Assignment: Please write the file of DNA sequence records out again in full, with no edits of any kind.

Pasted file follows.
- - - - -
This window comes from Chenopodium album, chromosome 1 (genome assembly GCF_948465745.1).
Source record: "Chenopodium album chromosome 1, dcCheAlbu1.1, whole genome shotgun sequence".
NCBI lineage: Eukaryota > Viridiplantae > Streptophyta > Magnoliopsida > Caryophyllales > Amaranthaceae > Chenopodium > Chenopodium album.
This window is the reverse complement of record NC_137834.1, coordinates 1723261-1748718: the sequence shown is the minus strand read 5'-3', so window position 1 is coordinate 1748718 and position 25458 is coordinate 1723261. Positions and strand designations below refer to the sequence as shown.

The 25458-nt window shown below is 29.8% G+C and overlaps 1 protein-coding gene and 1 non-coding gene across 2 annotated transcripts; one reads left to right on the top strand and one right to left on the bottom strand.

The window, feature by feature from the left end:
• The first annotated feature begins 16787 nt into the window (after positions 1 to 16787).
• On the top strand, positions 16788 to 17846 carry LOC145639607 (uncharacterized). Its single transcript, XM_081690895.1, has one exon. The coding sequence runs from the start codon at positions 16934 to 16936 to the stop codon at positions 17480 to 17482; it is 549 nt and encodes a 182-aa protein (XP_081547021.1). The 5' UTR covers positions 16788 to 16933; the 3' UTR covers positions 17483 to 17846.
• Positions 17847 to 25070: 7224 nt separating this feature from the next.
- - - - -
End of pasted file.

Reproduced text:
This window comes from Chenopodium album, chromosome 1 (genome assembly GCF_948465745.1).
Source record: "Chenopodium album chromosome 1, dcCheAlbu1.1, whole genome shotgun sequence".
NCBI lineage: Eukaryota > Viridiplantae > Streptophyta > Magnoliopsida > Caryophyllales > Amaranthaceae > Chenopodium > Chenopodium album.
This window is the reverse complement of record NC_137834.1, coordinates 1723261-1748718: the sequence shown is the minus strand read 5'-3', so window position 1 is coordinate 1748718 and position 25458 is coordinate 1723261. Positions and strand designations below refer to the sequence as shown.

The 25458-nt window shown below is 29.8% G+C and overlaps 1 protein-coding gene and 1 non-coding gene across 2 annotated transcripts; one reads left to right on the top strand and one right to left on the bottom strand.

The window, feature by feature from the left end:
• The first annotated feature begins 16787 nt into the window (after positions 1 to 16787).
• On the top strand, positions 16788 to 17846 carry LOC145639607 (uncharacterized). Its single transcript, XM_081690895.1, has one exon. The coding sequence runs from the start codon at positions 16934 to 16936 to the stop codon at positions 17480 to 17482; it is 549 nt and encodes a 182-aa protein (XP_081547021.1). The 5' UTR covers positions 16788 to 16933; the 3' UTR covers positions 17483 to 17846.
• Positions 17847 to 25070: 7224 nt separating this feature from the next.